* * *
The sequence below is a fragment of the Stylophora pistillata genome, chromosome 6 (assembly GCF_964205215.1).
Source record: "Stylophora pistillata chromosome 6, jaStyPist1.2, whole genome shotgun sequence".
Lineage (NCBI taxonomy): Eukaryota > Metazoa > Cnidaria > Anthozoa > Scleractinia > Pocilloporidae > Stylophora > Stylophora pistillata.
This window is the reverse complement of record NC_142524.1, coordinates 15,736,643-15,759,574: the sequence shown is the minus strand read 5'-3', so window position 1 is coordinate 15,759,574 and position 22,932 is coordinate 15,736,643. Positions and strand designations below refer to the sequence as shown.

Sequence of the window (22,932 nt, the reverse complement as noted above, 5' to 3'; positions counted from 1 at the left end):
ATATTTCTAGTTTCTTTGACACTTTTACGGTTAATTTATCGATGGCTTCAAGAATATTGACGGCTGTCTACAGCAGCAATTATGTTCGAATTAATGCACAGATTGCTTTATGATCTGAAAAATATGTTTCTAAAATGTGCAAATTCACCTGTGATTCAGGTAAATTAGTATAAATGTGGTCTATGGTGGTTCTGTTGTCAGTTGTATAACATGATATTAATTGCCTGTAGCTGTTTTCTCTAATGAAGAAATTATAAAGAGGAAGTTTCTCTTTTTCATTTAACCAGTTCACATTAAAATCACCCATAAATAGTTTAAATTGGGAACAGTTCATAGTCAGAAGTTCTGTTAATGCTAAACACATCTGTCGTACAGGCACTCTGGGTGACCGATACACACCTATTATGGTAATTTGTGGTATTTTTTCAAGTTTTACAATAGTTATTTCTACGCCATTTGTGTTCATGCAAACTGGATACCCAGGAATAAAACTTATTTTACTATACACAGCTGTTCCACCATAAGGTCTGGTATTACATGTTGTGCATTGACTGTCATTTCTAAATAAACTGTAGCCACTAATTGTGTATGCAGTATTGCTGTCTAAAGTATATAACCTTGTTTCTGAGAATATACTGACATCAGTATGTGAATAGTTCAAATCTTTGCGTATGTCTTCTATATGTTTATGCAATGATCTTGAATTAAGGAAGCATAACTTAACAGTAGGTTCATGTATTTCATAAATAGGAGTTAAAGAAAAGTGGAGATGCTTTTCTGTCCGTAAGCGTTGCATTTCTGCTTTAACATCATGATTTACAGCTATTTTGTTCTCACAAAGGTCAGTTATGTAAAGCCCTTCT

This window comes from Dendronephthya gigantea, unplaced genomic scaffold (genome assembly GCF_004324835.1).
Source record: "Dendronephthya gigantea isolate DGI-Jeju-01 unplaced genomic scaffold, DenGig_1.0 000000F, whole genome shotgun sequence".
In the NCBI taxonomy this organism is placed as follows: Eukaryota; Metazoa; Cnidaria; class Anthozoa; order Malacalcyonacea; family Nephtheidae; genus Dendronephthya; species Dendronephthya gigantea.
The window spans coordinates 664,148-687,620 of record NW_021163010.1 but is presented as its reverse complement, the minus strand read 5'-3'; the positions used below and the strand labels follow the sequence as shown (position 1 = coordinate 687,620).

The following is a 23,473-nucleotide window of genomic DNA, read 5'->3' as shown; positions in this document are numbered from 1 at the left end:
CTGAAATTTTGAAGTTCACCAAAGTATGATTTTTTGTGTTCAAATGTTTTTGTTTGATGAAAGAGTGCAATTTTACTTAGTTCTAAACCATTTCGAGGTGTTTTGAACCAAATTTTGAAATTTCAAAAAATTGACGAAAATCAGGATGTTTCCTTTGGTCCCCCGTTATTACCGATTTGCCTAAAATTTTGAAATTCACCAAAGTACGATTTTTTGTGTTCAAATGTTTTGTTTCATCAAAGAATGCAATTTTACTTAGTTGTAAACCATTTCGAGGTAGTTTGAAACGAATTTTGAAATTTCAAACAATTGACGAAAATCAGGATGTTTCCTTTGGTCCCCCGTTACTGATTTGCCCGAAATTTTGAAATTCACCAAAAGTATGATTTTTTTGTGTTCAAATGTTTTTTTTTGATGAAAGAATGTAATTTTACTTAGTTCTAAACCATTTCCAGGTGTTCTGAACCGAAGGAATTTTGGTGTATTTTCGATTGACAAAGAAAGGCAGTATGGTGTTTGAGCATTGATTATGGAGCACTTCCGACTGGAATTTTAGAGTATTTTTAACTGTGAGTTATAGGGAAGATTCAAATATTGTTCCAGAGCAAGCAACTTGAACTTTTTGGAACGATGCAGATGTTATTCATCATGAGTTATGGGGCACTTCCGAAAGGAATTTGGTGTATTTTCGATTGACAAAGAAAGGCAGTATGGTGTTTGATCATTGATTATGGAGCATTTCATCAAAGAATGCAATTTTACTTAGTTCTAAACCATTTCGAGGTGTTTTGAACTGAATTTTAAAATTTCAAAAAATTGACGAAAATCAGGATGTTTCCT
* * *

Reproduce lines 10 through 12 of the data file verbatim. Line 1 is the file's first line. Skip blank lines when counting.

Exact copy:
The window spans coordinates 664,148-687,620 of record NW_021163010.1 but is presented as its reverse complement, the minus strand read 5'-3'; the positions used below and the strand labels follow the sequence as shown (position 1 = coordinate 687,620).

The following is a 23,473-nucleotide window of genomic DNA, read 5'->3' as shown; positions in this document are numbered from 1 at the left end:
CTGAAATTTTGAAGTTCACCAAAGTATGATTTTTTGTGTTCAAATGTTTTTGTTTGATGAAAGAGTGCAATTTTACTTAGTTCTAAACCATTTCGAGGTGTTTTGAACCAAATTTTGAAATTTCAAAAAATTGACGAAAATCAGGATGTTTCCTTTGGTCCCCCGTTATTACCGATTTGCCTAAAATTTTGAAATTCACCAAAGTACGATTTTTTGTGTTCAAATGTTTTGTTTCATCAAAGAATGCAATTTTACTTAGTTGTAAACCATTTCGAGGTAGTTTGAAACGAATTTTGAAATTTCAAACAATTGACGAAAATCAGGATGTTTCCTTTGGTCCCCCGTTACTGATTTGCCCGAAATTTTGAAATTCACCAAAAGTATGATTTTTTTGTGTTCAAATGTTTTTTTTTGATGAAAGAATGTAATTTTACTTAGTTCTAAACCATTTCCAGGTGTTCTGAACCGAAGGAATTTTGGTGTATTTTCGATTGACAAAGAAAGGCAGTATGGTGTTTGAGCATTGATTATGGAGCACTTCCGACTGGAATTTTAGAGTATTTTTAACTGTGAGTTATAGGGAAGATTCAAATATTGTTCCAGAGCAAGCAACTTGAACTTTTTGGAACGATGCAGATGTTATTCATCATGAGTTATGGGGCACTTCCGAAAGGAATTTGGTGTATTTTCGATTGACAAAGAAAGGCAGTATGGTGTTTGATCATTGATTATGGAGCATTTCATCAAAGAATGCAATTTTACTTAGTTCTAAACCATTTCGAGGTGTTTTGAACTGAATTTTAAAATTTCAAAAAATTGACGAAAATCAGGATGTTTCCT